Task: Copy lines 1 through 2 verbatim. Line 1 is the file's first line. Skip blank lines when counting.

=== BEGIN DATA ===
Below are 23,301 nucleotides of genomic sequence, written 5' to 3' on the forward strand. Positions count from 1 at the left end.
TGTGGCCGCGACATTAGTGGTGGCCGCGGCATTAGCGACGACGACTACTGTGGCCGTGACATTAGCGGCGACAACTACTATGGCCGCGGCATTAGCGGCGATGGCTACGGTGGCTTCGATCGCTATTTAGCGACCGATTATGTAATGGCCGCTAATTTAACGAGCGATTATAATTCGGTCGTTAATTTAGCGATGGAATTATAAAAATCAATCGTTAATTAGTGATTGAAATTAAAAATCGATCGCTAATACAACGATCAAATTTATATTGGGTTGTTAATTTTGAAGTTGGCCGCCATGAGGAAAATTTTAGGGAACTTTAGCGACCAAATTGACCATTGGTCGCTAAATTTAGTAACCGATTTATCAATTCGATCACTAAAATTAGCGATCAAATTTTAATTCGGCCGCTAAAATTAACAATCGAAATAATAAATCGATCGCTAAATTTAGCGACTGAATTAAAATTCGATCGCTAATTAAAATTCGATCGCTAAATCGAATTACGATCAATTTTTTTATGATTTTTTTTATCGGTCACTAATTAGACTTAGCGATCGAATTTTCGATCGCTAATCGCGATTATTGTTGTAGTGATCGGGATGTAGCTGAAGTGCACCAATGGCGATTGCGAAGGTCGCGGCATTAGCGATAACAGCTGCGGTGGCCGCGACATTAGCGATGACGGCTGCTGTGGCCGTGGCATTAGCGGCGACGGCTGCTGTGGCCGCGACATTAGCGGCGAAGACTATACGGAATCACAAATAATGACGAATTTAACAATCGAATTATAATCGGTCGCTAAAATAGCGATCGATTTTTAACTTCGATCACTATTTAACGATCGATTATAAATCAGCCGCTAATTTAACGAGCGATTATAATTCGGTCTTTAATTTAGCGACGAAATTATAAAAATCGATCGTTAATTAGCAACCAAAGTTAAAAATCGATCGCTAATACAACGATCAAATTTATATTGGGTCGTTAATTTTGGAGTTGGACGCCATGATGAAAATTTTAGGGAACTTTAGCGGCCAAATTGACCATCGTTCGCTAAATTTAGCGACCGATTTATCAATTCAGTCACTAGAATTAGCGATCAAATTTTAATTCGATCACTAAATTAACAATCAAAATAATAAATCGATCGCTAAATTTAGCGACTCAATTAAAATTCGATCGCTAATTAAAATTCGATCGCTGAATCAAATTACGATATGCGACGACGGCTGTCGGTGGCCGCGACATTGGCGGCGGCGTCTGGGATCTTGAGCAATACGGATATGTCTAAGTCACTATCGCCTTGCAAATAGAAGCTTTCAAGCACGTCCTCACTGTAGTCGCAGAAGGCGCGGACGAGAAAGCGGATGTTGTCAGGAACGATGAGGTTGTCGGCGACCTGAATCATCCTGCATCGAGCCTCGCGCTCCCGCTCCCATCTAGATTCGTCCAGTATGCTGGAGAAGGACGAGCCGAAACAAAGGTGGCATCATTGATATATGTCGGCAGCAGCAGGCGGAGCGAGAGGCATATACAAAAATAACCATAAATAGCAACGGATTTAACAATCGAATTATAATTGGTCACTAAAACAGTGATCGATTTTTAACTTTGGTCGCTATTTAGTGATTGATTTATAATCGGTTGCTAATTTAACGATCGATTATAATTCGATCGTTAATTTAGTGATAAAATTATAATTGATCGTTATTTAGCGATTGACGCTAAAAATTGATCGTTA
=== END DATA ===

Below are 23,301 nucleotides of genomic sequence, written 5' to 3' on the forward strand. Positions count from 1 at the left end.
TGTGGCCGCGACATTAGTGGTGGCCGCGGCATTAGCGACGACGACTACTGTGGCCGTGACATTAGCGGCGACAACTACTATGGCCGCGGCATTAGCGGCGATGGCTACGGTGGCTTCGATCGCTATTTAGCGACCGATTATGTAATGGCCGCTAATTTAACGAGCGATTATAATTCGGTCGTTAATTTAGCGATGGAATTATAAAAATCAATCGTTAATTAGTGATTGAAATTAAAAATCGATCGCTAATACAACGATCAAATTTATATTGGGTTGTTAATTTTGAAGTTGGCCGCCATGAGGAAAATTTTAGGGAACTTTAGCGACCAAATTGACCATTGGTCGCTAAATTTAGTAACCGATTTATCAATTCGATCACTAAAATTAGCGATCAAATTTTAATTCGGCCGCTAAAATTAACAATCGAAATAATAAATCGATCGCTAAATTTAGCGACTGAATTAAAATTCGATCGCTAATTAAAATTCGATCGCTAAATCGAATTACGATCAATTTTTTTATGATTTTTTTTATCGGTCACTAATTAGACTTAGCGATCGAATTTTCGATCGCTAATCGCGATTATTGTTGTAGTGATCGGGATGTAGCTGAAGTGCACCAATGGCGATTGCGAAGGTCGCGGCATTAGCGATAACAGCTGCGGTGGCCGCGACATTAGCGATGACGGCTGCTGTGGCCGTGGCATTAGCGGCGACGGCTGCTGTGGCCGCGACATTAGCGGCGAAGACTATACGGAATCACAAATAATGACGAATTTAACAATCGAATTATAATCGGTCGCTAAAATAGCGATCGATTTTTAACTTCGATCACTATTTAACGATCGATTATAAATCAGCCGCTAATTTAACGAGCGATTATAATTCGGTCTTTAATTTAGCGACGAAATTATAAAAATCGATCGTTAATTAGCAACCAAAGTTAAAAATCGATCGCTAATACAACGATCAAATTTATATTGGGTCGTTAATTTTGGAGTTGGACGCCATGATGAAAATTTTAGGGAACTTTAGCGGCCAAATTGACCATCGTTCGCTAAATTTAGCGACCGATTTATCAATTCAGTCACTAGAATTAGCGATCAAATTTTAATTCGATCACTAAATTAACAATCAAAATAATAAATCGATCGCTAAATTTAGCGACTCAATTAAAATTCGATCGCTAATTAAAATTCGATCGCTGAATCAAATTACGATATGCGACGACGGCTGTCGGTGGCCGCGACATTGGCGGCGGCGTCTGGGATCTTGAGCAATACGGATATGTCTAAGTCACTATCGCCTTGCAAATAGAAGCTTTCAAGCACGTCCTCACTGTAGTCGCAGAAGGCGCGGACGAGAAAGCGGATGTTGTCAGGAACGATGAGGTTGTCGGCGACCTGAATCATCCTGCATCGAGCCTCGCGCTCCCGCTCCCATCTAGATTCGTCCAGTATGCTGGAGAAGGACGAGCCGAAACAAAGGTGGCATCATTGATATATGTCGGCAGCAGCAGGCGGAGCGAGAGGCATATACAAAAATAACCATAAATAGCAACGGATTTAACAATCGAATTATAATTGGTCACTAAAACAGTGATCGATTTTTAACTTTGGTCGCTATTTAGTGATTGATTTATAATCGGTTGCTAATTTAACGATCGATTATAATTCGATCGTTAATTTAGTGATAAAATTATAATTGATCGTTATTTAGCGATTGACGCTAAAAATTGATCGTTA